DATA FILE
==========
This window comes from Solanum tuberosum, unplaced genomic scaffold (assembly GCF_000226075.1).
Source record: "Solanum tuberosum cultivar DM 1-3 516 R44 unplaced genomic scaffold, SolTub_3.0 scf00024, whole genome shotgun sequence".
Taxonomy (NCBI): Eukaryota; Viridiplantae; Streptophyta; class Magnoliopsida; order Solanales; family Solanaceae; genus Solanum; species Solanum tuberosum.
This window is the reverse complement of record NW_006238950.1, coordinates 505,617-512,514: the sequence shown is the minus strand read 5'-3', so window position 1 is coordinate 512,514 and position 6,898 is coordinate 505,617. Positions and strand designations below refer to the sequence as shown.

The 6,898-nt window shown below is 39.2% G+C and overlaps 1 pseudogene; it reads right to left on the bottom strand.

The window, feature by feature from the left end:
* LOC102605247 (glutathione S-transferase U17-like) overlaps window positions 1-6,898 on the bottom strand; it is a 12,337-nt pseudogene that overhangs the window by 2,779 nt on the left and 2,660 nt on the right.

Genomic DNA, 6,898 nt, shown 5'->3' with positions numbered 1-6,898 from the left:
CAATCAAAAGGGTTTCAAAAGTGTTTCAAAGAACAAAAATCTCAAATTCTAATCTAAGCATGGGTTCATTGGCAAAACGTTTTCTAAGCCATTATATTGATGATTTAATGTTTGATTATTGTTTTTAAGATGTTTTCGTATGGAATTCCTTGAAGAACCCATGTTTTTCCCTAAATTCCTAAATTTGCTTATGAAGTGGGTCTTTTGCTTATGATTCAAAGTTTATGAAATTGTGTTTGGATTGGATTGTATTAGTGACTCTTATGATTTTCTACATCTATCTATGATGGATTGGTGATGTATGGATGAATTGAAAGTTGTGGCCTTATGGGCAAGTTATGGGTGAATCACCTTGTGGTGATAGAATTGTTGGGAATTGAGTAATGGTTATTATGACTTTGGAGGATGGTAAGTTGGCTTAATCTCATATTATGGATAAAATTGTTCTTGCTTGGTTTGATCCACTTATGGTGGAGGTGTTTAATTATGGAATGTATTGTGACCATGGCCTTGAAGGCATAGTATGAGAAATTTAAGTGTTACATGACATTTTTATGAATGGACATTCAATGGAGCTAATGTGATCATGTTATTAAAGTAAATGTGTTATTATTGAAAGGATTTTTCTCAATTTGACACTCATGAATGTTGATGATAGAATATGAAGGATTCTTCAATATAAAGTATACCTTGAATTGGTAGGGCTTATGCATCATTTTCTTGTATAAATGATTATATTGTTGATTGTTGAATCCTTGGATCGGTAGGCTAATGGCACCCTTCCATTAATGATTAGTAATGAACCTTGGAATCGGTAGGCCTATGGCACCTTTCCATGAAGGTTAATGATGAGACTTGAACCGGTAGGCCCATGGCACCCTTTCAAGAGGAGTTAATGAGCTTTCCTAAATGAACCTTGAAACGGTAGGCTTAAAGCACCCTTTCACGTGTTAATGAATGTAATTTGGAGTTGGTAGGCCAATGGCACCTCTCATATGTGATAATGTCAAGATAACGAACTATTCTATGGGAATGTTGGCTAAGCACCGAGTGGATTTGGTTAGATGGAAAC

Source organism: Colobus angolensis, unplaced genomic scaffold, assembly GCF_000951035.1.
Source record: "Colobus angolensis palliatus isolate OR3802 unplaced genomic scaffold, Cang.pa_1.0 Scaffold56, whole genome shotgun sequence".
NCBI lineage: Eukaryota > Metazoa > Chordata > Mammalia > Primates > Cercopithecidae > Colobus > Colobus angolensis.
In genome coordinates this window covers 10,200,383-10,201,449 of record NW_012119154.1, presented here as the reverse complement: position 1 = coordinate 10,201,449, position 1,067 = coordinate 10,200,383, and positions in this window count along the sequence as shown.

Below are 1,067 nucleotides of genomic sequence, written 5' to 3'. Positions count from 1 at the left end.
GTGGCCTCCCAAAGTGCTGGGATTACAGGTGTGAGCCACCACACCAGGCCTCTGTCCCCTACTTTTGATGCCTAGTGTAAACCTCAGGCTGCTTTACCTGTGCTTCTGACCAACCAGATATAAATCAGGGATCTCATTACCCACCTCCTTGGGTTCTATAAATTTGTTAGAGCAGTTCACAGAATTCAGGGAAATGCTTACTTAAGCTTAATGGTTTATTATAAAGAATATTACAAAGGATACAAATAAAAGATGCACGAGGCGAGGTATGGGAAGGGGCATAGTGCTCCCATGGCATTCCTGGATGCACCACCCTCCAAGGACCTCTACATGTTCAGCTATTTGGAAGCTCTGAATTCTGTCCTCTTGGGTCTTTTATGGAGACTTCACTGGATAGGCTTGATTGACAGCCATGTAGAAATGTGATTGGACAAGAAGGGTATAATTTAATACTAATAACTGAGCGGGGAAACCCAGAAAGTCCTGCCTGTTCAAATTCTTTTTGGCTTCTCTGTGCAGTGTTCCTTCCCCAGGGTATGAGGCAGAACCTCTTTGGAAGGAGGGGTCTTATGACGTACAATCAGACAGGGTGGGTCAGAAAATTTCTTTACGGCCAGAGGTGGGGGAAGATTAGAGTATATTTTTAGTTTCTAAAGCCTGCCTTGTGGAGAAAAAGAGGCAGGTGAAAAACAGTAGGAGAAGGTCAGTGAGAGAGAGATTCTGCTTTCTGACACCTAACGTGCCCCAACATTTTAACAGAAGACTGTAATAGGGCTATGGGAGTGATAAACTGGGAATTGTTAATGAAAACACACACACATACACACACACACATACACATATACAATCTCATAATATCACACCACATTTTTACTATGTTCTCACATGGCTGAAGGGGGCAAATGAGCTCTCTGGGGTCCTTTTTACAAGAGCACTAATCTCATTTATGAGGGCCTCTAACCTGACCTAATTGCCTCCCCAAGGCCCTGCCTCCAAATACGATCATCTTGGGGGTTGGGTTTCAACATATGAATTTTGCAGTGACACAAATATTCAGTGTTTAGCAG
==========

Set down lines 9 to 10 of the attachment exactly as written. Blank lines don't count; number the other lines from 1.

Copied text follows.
CAATCAAAAGGGTTTCAAAAGTGTTTCAAAGAACAAAAATCTCAAATTCTAATCTAAGCATGGGTTCATTGGCAAAACGTTTTCTAAGCCATTATATTGATGATTTAATGTTTGATTATTGTTTTTAAGATGTTTTCGTATGGAATTCCTTGAAGAACCCATGTTTTTCCCTAAATTCCTAAATTTGCTTATGAAGTGGGTCTTTTGCTTATGATTCAAAGTTTATGAAATTGTGTTTGGATTGGATTGTATTAGTGACTCTTATGATTTTCTACATCTATCTATGATGGATTGGTGATGTATGGATGAATTGAAAGTTGTGGCCTTATGGGCAAGTTATGGGTGAATCACCTTGTGGTGATAGAATTGTTGGGAATTGAGTAATGGTTATTATGACTTTGGAGGATGGTAAGTTGGCTTAATCTCATATTATGGATAAAATTGTTCTTGCTTGGTTTGATCCACTTATGGTGGAGGTGTTTAATTATGGAATGTATTGTGACCATGGCCTTGAAGGCATAGTATGAGAAATTTAAGTGTTACATGACATTTTTATGAATGGACATTCAATGGAGCTAATGTGATCATGTTATTAAAGTAAATGTGTTATTATTGAAAGGATTTTTCTCAATTTGACACTCATGAATGTTGATGATAGAATATGAAGGATTCTTCAATATAAAGTATACCTTGAATTGGTAGGGCTTATGCATCATTTTCTTGTATAAATGATTATATTGTTGATTGTTGAATCCTTGGATCGGTAGGCTAATGGCACCCTTCCATTAATGATTAGTAATGAACCTTGGAATCGGTAGGCCTATGGCACCTTTCCATGAAGGTTAATGATGAGACTTGAACCGGTAGGCCCATGGCACCCTTTCAAGAGGAGTTAATGAGCTTTCCTAAATGAACCTTGAAACGGTAGGCTTAAAGCACCCTTTCACGTGTTAATGAATGTAATTTGGAGTTGGTAGGCCAATGGCACCTCTCATATGTGATAATGTCAAGATAACGAACTATTCTATGGGAATGTTGGCTAAGCACCGAGTGGATTTGGTTAGATGGAAAC

Source organism: Colobus angolensis, unplaced genomic scaffold, assembly GCF_000951035.1.